BILL ANALYSIS                                                                                                                                                                                                    



                                                                       AB 6


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          Date of Hearing:  April 6, 2015


                        ASSEMBLY COMMITTEE ON TRANSPORTATION


                                 Jim Frazier, Chair


          AB 6  
          (Wilk) - As Introduced December 1, 2014


          SUBJECT:  Bonds:  transportation:  school facilities


          SUMMARY:  Prohibits the sale of any additional bonds for  
          high-speed rail and redirects the remaining bonding authority to  
          fund the construction of school facilities.  Specifically, this  
          bill:  


          1)Prohibits the sale of any additional bonds for high-speed rail  
            purposes pursuant to the Safe, Reliable High-Speed Passenger  
            Train Bond Act for the 21st Century.


          2)Exempts from the above prohibition an existing appropriation  
            for high-speed rail in the Budget Act of 2012 for early  
            improvement projects in the Phase 1 blended system.


          3)Requires the unspent proceeds from any outstanding bonds  
            issued and sold for any other high-speed rail purpose to be  
            redirected, upon appropriation, for use in retiring the debt  
            incurred from the issuance and sale of those outstanding  
            bonds.










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          4)Authorizes the remaining unissued bonds from the high-speed  
            rail bond act to be issued and sold, with the proceeds to be  
            made available, upon appropriation, to fund construction of  
            school facilities for K-12 and higher education.


          5)Leaves in place the authorization under the high-speed rail  
            bond act for the issuance and sale of $950 million in bonds  
            for rail purposes other than high-speed rail. 


          6)Requires voter approval at the next statewide election for  
            these provisions to become effective. 


          EXISTING LAW:  


          1)Establishes the California High-Speed Rail Authority  
            (Authority) and vests with it the responsibility to develop  
            and implement a high-speed rail system in California.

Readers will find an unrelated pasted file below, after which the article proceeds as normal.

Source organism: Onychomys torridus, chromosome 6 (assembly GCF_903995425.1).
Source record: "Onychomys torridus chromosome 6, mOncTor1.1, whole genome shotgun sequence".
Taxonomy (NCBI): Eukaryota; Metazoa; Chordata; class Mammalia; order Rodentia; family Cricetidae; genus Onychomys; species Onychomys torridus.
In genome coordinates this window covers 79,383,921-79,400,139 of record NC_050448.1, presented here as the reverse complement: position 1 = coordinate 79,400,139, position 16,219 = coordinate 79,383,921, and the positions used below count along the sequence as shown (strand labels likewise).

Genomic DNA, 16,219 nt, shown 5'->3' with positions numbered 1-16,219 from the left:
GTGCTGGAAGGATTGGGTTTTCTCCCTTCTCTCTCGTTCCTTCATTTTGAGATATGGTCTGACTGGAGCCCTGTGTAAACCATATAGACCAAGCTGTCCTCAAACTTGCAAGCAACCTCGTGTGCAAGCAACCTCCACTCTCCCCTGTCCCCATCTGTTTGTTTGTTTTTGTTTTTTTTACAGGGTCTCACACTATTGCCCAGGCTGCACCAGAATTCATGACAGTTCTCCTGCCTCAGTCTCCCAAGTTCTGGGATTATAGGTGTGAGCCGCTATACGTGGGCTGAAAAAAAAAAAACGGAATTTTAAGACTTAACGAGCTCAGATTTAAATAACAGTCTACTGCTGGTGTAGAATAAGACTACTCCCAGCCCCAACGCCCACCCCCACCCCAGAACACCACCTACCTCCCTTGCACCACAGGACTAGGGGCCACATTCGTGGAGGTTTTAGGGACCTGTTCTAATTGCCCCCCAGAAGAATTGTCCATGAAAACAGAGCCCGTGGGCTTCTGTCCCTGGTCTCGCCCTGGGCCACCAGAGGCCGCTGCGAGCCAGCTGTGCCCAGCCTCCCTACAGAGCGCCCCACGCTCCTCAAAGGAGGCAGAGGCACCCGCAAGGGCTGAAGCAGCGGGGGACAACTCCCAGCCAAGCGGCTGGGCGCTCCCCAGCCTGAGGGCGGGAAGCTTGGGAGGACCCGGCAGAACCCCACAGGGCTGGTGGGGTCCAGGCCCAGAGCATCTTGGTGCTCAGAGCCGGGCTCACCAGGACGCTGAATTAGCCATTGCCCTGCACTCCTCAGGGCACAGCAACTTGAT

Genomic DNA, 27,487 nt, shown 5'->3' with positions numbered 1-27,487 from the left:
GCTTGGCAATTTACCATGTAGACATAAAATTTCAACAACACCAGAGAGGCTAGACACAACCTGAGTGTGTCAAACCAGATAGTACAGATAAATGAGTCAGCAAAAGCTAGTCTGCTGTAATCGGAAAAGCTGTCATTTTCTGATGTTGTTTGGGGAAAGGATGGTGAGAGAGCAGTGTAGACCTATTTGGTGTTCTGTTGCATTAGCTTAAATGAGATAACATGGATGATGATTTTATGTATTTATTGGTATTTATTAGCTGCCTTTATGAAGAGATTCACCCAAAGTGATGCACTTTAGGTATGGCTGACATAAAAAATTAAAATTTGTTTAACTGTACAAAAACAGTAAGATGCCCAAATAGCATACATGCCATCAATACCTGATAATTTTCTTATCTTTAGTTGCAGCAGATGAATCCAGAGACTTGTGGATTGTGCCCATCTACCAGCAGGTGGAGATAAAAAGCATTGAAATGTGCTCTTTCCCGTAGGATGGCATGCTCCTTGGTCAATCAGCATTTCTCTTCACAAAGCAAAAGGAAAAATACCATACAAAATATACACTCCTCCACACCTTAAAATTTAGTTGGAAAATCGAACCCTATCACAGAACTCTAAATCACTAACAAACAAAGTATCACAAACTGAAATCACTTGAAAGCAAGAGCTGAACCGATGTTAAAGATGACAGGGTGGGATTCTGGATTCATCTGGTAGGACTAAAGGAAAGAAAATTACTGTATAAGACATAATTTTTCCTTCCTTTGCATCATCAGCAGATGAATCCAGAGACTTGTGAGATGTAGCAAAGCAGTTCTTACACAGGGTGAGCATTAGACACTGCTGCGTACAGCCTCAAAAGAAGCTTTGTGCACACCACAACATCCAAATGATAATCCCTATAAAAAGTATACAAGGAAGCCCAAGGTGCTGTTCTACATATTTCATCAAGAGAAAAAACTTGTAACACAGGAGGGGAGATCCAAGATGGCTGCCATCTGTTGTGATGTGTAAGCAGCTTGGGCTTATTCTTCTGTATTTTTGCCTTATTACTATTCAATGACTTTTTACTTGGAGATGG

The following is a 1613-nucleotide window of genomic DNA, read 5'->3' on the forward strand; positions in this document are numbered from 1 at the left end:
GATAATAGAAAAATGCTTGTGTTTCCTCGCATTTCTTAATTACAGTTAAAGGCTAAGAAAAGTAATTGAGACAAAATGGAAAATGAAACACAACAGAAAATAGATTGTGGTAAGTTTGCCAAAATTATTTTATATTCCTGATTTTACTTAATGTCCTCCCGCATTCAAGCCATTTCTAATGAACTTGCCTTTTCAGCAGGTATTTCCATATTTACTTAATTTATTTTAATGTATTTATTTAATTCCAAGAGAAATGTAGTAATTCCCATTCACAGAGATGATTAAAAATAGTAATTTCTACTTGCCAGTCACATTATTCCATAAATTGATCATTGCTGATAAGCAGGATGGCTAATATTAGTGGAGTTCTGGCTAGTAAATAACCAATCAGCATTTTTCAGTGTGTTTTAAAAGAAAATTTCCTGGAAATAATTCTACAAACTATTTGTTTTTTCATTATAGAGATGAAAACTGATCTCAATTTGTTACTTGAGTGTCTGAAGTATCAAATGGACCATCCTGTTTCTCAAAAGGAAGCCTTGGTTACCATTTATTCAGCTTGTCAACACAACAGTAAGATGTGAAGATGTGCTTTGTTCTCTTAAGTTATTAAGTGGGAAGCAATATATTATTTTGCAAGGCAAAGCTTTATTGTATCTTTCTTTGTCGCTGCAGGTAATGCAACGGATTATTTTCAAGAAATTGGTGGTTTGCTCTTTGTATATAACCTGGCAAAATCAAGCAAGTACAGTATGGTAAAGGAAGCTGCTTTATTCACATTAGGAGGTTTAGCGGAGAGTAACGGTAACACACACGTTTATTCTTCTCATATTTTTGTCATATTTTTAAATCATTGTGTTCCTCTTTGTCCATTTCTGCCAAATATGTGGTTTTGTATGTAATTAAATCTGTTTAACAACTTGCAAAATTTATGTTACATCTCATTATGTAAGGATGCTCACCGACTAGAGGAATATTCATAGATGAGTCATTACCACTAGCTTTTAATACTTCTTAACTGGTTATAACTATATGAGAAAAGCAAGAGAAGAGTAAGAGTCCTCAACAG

2)Authorizes the sale of $9 billion in general obligation bonds  
            to partially fund the development and construction of the  
            high-speed rail system.  

          3)Authorizes the expenditure of an additional $950 million in  
            general obligation bonds for capital projects on other  
            passenger rail lines to provide connectivity to the high-speed  
            rail system, as well as for capacity enhancements and safety  
            improvements to those lines.  

          FISCAL EFFECT:  According to the Authority, $705 million in  
          Proposition 1A bonds have been issued to date.  Of that total,  
          $400 million (of $9 billion) have been issued for the high-speed  
          rail project and $305 million (of $950 million) have been issued  
          for connectivity projects.  










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          COMMENTS:  In 2008, voters approved Proposition 1A, the Safe,  
          Reliable High-Speed Passenger Train Bond Act, a $9.95 billion  
          general obligation bond to fund the proposed California  
          high-speed rail project and related improvements.  As envisioned  
          at the time of the ballot measure, the project was to consist of  
          an 800-mile dedicated high-speed passenger rail system capable  
          of speeds up to 220 miles per hour, initially serving San  
          Francisco through the Central Valley into Los Angeles and Orange  
          County (Phase 1) with service eventually extended to Sacramento,  
          the Inland Empire, and San Diego.  


          When voters approved the bonds in 2008, the Authority estimated  
          the cost for the entire project to be $45 billion, to be paid by  
          a mix of state bonds, federal grants, and private investments.  
          Since then, estimated costs for the project have risen markedly.  
           The Authority's most recent business plan estimates costs for  
          just Phase 1 to be $68 billion using a "blended approach" -  
          relying in part on existing tracks - rather than a fully  
          built-out system of dedicated rail lines. Furthermore, federal  
          contributions to date have been limited to $3.3 billion and  
          there have been no private investments.  


          In 2012, the Legislature passed and the Governor signed SB 1029  
          (Committee on Budget and Fiscal Review), Chapter 152, Statutes  
          of 2012, to appropriate $8 billion ($4.7 billion in Proposition  
          1A bond funds and $3.3 billion in federal funds) to the  
          Authority to initiate construction of the high-speed rail  
          project.  This amount included $1.1 billion of Proposition 1A